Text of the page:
Unless otherwise noted in the post title, these are not
reviews, per se. They are articles for people who have already seen the film or read the book in question--meaning that there will be spoilers. If you're already familiar with the material being covered, or don't mind the plot being spoiled, please read on and leave a comment.

Friday, October 3, 2014

Five Horror Television Adaptations I'd Like To See

Things may seem dire in the theaters some days, but we are living in a Horror Heyday of television. AMERICAN HORROR STORY and SUPERNATURAL are both original ratings giants, but look at the adaptations that are bringing in viewers: BATES MOTEL, HANNIBAL, THE WALKING DEAD, TRUE BLOOD, HEMLOCK GROVE, and many others. It seems that with the proper source material and a solid creative team behind it, genre television is a force that cannot be stopped. That's why I have put together this list of five television adaptations that I would love to see.

CASTLE ROCK: Stephen King is no stranger to television. Many of his novels and stories have been adapted into miniseries, and with the (arguable) success of UNDER THE DOME, networks are seeing that his work has the ability to be crafted as an ongoing series, as well. THE DEAD ZONE, THE BODY, CUJO, NEEDFUL THINGS and THE DARK HALF all took place in the fictional town of Castle Rock, Maine. My idea is that this series would not adapt any of these particular stories, but follow the denizens of Castle Rock as they go through their daily lives, dealing with the unusual circumstances that seem to go hand-in-hand with the area. Imagine a cross between TWIN PEAKS and PICKET FENCES.

FULL MOON ANIMATED: Full Moon films produced many a cult classic back in the day, including SUBSPECIES and PUPPET MASTER. In my vision of this animated show, all of their creations exist in a shared universe, and they crossover into each other's adventures on a regular basis. Think about it: The PUPPET MASTER puppets teaming up with Jack Deth to take down Killjoy one week, and the DEMONIC TOYS battling Radu the vampire the next. I envision it as a weekly version of Rob Zombie's THE HAUNTED WORLD OF EL SUPER BEASTO, with a dash of Marvel Comics' SUPERHERO SQUAD.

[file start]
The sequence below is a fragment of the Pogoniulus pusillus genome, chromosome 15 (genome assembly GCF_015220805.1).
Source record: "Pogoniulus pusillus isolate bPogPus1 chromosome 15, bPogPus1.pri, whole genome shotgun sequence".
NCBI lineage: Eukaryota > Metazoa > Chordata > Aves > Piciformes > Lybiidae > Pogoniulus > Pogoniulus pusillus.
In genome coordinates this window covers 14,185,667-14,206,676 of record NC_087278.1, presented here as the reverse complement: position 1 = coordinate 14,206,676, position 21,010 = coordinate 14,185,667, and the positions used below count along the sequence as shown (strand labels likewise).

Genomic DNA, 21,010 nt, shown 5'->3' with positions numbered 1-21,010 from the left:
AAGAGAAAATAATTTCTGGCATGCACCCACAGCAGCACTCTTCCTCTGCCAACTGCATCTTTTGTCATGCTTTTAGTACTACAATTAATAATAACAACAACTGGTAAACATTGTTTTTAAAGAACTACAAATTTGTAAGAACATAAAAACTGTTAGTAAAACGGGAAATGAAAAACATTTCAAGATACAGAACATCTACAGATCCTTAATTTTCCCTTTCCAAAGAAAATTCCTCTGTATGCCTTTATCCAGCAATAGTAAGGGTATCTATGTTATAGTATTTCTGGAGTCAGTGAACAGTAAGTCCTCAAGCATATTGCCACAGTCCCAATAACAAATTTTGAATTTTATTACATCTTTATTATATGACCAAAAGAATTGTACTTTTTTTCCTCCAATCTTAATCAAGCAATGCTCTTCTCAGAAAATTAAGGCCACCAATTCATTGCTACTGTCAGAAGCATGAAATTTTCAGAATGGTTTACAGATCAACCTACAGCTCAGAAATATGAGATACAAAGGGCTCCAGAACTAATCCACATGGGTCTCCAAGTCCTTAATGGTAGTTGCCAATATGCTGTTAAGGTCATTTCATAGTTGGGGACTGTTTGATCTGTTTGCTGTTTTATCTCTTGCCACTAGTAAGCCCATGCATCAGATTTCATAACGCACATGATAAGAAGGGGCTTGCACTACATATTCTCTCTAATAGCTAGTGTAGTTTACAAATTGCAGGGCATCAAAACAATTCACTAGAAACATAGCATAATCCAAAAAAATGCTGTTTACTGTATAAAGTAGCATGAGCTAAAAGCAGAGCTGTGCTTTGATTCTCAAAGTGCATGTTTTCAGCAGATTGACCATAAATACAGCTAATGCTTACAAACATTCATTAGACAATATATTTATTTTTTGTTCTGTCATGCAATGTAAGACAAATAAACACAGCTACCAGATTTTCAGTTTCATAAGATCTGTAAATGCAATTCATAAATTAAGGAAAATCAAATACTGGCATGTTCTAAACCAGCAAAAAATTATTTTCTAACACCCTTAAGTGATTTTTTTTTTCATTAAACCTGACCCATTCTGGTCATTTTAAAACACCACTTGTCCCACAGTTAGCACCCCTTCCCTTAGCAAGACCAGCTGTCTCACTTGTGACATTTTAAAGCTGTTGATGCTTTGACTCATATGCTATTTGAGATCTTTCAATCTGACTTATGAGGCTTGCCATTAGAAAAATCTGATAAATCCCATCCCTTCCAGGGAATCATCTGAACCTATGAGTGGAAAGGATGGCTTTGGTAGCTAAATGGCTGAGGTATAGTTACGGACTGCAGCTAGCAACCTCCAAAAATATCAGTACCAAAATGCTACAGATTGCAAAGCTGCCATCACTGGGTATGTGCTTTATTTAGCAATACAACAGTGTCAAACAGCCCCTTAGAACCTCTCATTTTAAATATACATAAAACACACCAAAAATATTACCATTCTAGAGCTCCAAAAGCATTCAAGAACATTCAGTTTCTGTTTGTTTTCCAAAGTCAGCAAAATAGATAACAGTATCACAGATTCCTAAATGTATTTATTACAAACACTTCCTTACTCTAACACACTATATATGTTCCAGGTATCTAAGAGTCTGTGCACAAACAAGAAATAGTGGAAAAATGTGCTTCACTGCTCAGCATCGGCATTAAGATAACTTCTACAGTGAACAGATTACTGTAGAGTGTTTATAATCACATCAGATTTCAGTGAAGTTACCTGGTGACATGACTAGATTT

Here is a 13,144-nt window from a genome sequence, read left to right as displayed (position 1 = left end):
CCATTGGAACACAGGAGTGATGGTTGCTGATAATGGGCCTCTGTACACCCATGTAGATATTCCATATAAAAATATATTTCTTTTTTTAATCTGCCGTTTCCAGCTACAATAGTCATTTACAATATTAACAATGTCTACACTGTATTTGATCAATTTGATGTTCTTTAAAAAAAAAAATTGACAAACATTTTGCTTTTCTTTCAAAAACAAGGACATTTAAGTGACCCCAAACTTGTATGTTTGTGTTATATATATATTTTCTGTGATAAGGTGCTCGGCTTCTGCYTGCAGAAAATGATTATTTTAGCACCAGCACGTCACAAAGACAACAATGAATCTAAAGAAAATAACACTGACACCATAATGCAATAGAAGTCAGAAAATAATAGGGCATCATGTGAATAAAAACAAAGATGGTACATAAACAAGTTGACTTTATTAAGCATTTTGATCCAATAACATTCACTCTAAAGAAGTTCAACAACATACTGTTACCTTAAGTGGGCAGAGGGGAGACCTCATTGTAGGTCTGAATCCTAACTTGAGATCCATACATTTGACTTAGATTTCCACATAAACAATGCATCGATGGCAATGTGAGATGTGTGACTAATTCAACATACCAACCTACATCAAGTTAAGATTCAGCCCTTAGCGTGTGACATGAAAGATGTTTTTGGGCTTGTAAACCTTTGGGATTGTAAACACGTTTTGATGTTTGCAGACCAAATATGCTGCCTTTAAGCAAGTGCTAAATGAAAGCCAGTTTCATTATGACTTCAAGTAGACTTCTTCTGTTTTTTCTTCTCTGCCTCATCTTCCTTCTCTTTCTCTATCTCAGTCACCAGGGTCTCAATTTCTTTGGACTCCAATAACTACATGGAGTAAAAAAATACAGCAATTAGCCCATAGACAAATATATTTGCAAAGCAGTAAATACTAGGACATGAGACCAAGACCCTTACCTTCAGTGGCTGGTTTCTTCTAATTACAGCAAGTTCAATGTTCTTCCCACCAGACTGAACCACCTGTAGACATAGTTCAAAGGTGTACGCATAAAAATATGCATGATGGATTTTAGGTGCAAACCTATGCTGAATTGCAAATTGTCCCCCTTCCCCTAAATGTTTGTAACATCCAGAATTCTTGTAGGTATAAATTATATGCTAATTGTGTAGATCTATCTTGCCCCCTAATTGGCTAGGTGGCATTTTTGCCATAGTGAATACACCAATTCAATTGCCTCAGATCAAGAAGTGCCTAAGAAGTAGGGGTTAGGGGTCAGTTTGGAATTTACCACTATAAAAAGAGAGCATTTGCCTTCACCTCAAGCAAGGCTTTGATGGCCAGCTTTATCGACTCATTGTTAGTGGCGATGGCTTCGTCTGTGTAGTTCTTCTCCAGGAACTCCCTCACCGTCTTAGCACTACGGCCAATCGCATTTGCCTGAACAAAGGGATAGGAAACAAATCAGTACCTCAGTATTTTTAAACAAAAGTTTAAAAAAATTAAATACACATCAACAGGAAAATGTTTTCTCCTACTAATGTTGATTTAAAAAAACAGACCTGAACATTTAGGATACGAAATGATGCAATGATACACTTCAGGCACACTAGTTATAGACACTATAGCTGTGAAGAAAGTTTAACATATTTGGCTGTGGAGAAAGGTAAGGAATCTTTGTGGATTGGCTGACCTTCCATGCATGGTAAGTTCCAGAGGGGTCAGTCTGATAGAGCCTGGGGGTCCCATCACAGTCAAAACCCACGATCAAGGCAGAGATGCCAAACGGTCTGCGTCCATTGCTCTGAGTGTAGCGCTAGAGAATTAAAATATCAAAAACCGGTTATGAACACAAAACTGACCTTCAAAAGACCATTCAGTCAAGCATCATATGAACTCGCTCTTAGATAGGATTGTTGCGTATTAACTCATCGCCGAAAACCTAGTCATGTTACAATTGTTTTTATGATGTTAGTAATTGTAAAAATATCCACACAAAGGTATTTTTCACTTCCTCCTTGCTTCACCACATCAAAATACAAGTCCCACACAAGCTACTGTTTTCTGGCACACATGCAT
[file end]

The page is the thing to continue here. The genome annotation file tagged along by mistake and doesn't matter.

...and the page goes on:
S-MART: There have long been rumors of a fourth film in the EVIL DEAD series, but with the gory remake released in 2013, it seems that if a new film is produced, it will probably be a sequel to the remake, not to the original series. Fans, though, are still clamoring for more Bruce Campbell. That's where this series would come in. An older, wiser, grumpier Ash Williams mentors a small group of young S-Mart employees on the woes of retail and how to deal with the supernatural forces that are threatening to take over their town. It probably couldn't help but receive comparisons to REAPER, but hell, bring back the cast of that show and add Bruce Campbell, and I'm sold.

I AM NOT A SERIAL KILLER: With DEXTER all wrapped up, I think that a series based on the trilogy of books by Dan Wells could fill that void quite ably. For the uninitiated, John Wayne Cleaver is a young sociopath who wants desperately to escape what seems to be his destiny—becoming a serial killer. He draws up a list of rules for himself to follow that will prevent him from journeying down that dark road, but finds his true nature trying to break the surface when he becomes entangled in a murder investigation. If it sounds a lot like the show that I said it should replace, that's because it least on the surface. The characters actually prove to be quite different from one another, and having a teenage antihero opens it up to a whole new range of possibilities. And let's not forget, while Dexter chooses to hunt other serial killers, John Wayne Cleaver hunts demons that take human form.

HELLRAISER: At its best, the HELLRAISER series from Epic Comics that began in 1990 was sort of like Marvel's licensed answer to their distinguished competitor's SANDMAN title. It was an anthology series that visited different realms and eras, expanding on the mythos of the franchise in artistically diverse ways. That's the method that I would want this series to use, focusing on varying subjects and how they fit into the mythology. With a little creative fine-tuning, the universe could be expanded greatly enough that the puzzle box wouldn’t have to figure in every episode and the Cenobites could be reserved for "special occasions", in order to keep things fresh. There are a whole lot of vile things in Hell. Frankly, I believe we've only scratched the surface.

There we have it, my list of top 5 horror works that I would like to see adapted for television. I'm keeping my fingers crossed that that the heyday continues long enough for at least a few of these dreams to become a reality.

What adaptations would you like to see?  Let me know in the comments section!

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